Even before I lived there, Pensacola was my city. It was the destination of almost every one of my childhood vacations, the place my grandmother lived, and the place I often dreamed of at night. When I first heard Journey’s song City by the Bay, I was sure it was my song and in my mind, it will always be about Pensacola because the bay was where my memories lay. Likewise, The Eagles Last Resort was always about Pensacola to me.
Pensacola is a heartbreaking city. Time and again, it has been hit by disasters, and always seems to come out the loser because of them. The city was the first settlement in North America, but you probably don’t know that because it was destroyed by a hurricane soon after. St. Augustine was then founded and not destroyed, so they are now known as the oldest city. It seems that every time the city gets over one disaster, another strikes.
Hurricanes are the disaster that comes to mind, but not all of the disasters are natural ones. Some of my earliest memories are of overheard conversations between my mother and grandmother about trains derailing. While that hasn’t happened in a long time, there are other manmade disasters that people live with every day. A large swath of land is a Superfund Site, with deadly chemicals hidden in the soil. The economy is perennially weak, with few options for employment and low wages.
In all my years living there, I saw many tropical storms, worked low-paying jobs, and had my heart broken time and again when the city I loved proved nearly unlivable for me. I finally moved away, but it still manages to break my heart.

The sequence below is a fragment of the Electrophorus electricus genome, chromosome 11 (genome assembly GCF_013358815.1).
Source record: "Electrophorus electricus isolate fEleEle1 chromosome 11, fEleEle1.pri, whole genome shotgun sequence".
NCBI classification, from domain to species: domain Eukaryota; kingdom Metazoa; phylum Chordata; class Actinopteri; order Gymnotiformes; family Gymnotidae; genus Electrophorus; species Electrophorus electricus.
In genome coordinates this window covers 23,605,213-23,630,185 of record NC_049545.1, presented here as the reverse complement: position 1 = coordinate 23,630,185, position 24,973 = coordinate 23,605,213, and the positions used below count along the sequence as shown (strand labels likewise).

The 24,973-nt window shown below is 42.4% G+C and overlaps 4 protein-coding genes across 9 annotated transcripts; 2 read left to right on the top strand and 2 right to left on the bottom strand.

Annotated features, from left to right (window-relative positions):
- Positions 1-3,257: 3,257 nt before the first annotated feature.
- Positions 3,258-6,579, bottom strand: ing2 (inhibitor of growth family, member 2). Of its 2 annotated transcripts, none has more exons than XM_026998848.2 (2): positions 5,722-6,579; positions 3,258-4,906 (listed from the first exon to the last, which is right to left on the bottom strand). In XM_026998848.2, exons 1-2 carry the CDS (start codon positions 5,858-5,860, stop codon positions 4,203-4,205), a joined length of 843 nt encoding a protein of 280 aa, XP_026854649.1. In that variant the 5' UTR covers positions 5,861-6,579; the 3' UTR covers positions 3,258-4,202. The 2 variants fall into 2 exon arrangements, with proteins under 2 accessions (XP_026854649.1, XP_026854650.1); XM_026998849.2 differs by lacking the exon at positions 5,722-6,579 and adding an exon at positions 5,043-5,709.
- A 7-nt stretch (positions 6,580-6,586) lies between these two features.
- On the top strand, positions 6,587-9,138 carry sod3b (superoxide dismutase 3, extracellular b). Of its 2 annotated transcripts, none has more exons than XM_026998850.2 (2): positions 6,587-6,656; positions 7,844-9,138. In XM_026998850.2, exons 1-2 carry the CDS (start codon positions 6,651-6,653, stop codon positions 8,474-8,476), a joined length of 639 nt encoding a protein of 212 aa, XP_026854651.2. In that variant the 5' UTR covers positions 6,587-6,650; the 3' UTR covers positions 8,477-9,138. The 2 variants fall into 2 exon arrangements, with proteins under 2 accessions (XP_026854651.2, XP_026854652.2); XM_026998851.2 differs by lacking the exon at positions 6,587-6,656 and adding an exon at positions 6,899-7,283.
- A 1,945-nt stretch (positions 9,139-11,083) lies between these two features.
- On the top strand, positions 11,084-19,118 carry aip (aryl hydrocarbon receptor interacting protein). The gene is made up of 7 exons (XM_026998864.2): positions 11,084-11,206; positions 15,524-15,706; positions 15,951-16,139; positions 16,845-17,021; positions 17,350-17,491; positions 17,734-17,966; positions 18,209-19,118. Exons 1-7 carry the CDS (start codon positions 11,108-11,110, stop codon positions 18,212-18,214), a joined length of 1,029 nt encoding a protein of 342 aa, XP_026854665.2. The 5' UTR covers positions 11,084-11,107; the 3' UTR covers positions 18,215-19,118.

This morning I found out on Facebook that the city had been hit by another disaster. Incredible amounts of rain fell on already saturated ground, causing floods that wiped out streets and bridges. One source cites a rainfall of nearly 27 inches in about 24 hours. Think about that for a second. 27 inches of rain in a day. That is more than many cities will see in a year. The soil in Pensacola has pretty amazing drainage ability, but even there, 27 inches is too much.
The road my mother lives on collapsed not far from her house. There is drone footage of the damage that you can see here. This is what hit closest to home for me, but there are many, many more scenes like this all over the city.
One of the most heartbreaking stories I read is that the Manna Food Bank, which serves both Escambia and Santa Rosa County, has lost its operations center in the flooding. This essential charity, which helps support those in need, cannot even accept food donations right now, much less distribute them. They are in desperate need of money.
I am sure as the story unfolds, there will be many more heartbreaks. It will take years for the area to recover, especially as resources are needed for their neighbors in Alabama and Mississippi who have been devastated by tornadoes.
These are not new photos, and really don’t have much to do with the post other than being some of my favorite places in Pensacola.